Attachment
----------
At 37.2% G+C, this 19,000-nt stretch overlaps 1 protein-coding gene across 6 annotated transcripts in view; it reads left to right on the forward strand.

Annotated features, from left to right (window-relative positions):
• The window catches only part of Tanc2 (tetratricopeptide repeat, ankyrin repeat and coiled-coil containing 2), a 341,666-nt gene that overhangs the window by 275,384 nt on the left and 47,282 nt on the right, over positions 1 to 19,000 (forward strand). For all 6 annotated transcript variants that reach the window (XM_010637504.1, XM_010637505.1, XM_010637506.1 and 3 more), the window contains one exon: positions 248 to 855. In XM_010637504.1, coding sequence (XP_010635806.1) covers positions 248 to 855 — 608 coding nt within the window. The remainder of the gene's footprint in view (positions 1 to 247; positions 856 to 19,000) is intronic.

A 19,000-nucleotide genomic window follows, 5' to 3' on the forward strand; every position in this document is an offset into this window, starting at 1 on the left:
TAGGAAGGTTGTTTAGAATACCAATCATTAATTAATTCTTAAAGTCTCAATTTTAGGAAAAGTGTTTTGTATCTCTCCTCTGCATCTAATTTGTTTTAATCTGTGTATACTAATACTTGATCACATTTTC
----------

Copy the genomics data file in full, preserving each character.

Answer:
At 37.2% G+C, this 19,000-nt stretch overlaps 1 protein-coding gene across 6 annotated transcripts in view; it reads left to right on the forward strand.

Annotated features, from left to right (window-relative positions):
• The window catches only part of Tanc2 (tetratricopeptide repeat, ankyrin repeat and coiled-coil containing 2), a 341,666-nt gene that overhangs the window by 275,384 nt on the left and 47,282 nt on the right, over positions 1 to 19,000 (forward strand). For all 6 annotated transcript variants that reach the window (XM_010637504.1, XM_010637505.1, XM_010637506.1 and 3 more), the window contains one exon: positions 248 to 855. In XM_010637504.1, coding sequence (XP_010635806.1) covers positions 248 to 855 — 608 coding nt within the window. The remainder of the gene's footprint in view (positions 1 to 247; positions 856 to 19,000) is intronic.

A 19,000-nucleotide genomic window follows, 5' to 3' on the forward strand; every position in this document is an offset into this window, starting at 1 on the left:
TAGGAAGGTTGTTTAGAATACCAATCATTAATTAATTCTTAAAGTCTCAATTTTAGGAAAAGTGTTTTGTATCTCTCCTCTGCATCTAATTTGTTTTAATCTGTGTATACTAATACTTGATCACATTTTC